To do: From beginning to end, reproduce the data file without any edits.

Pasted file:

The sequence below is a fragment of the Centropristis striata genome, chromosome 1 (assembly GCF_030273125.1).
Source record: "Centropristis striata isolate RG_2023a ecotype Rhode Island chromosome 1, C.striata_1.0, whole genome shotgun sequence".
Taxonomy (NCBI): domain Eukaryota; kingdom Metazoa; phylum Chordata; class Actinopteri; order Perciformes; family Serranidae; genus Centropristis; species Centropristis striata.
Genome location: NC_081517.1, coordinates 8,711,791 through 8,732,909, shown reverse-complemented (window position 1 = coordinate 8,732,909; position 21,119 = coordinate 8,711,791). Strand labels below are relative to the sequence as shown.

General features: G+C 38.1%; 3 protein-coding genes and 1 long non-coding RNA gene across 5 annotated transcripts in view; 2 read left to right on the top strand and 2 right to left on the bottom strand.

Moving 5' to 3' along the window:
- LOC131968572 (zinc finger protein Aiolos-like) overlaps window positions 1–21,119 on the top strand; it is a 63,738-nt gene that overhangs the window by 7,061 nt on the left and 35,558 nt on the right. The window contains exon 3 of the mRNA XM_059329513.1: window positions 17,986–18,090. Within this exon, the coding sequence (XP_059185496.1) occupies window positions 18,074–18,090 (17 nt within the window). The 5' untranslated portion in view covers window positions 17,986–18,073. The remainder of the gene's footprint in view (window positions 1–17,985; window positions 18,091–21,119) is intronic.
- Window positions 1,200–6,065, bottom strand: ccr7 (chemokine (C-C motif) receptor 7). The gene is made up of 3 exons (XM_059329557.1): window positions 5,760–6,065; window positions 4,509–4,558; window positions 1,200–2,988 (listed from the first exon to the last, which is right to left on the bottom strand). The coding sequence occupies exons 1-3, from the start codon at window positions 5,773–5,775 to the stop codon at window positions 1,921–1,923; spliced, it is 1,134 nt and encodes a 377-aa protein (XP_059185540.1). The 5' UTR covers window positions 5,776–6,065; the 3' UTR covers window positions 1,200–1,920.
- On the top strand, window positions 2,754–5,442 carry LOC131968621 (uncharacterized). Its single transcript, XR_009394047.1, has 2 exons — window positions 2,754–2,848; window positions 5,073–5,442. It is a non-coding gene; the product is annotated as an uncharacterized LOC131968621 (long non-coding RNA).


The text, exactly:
The sequence below is a fragment of the Centropristis striata genome, chromosome 1 (assembly GCF_030273125.1).
Source record: "Centropristis striata isolate RG_2023a ecotype Rhode Island chromosome 1, C.striata_1.0, whole genome shotgun sequence".
Taxonomy (NCBI): domain Eukaryota; kingdom Metazoa; phylum Chordata; class Actinopteri; order Perciformes; family Serranidae; genus Centropristis; species Centropristis striata.
Genome location: NC_081517.1, coordinates 8,711,791 through 8,732,909, shown reverse-complemented (window position 1 = coordinate 8,732,909; position 21,119 = coordinate 8,711,791). Strand labels below are relative to the sequence as shown.

General features: G+C 38.1%; 3 protein-coding genes and 1 long non-coding RNA gene across 5 annotated transcripts in view; 2 read left to right on the top strand and 2 right to left on the bottom strand.

Moving 5' to 3' along the window:
- LOC131968572 (zinc finger protein Aiolos-like) overlaps window positions 1–21,119 on the top strand; it is a 63,738-nt gene that overhangs the window by 7,061 nt on the left and 35,558 nt on the right. The window contains exon 3 of the mRNA XM_059329513.1: window positions 17,986–18,090. Within this exon, the coding sequence (XP_059185496.1) occupies window positions 18,074–18,090 (17 nt within the window). The 5' untranslated portion in view covers window positions 17,986–18,073. The remainder of the gene's footprint in view (window positions 1–17,985; window positions 18,091–21,119) is intronic.
- Window positions 1,200–6,065, bottom strand: ccr7 (chemokine (C-C motif) receptor 7). The gene is made up of 3 exons (XM_059329557.1): window positions 5,760–6,065; window positions 4,509–4,558; window positions 1,200–2,988 (listed from the first exon to the last, which is right to left on the bottom strand). The coding sequence occupies exons 1-3, from the start codon at window positions 5,773–5,775 to the stop codon at window positions 1,921–1,923; spliced, it is 1,134 nt and encodes a 377-aa protein (XP_059185540.1). The 5' UTR covers window positions 5,776–6,065; the 3' UTR covers window positions 1,200–1,920.
- On the top strand, window positions 2,754–5,442 carry LOC131968621 (uncharacterized). Its single transcript, XR_009394047.1, has 2 exons — window positions 2,754–2,848; window positions 5,073–5,442. It is a non-coding gene; the product is annotated as an uncharacterized LOC131968621 (long non-coding RNA).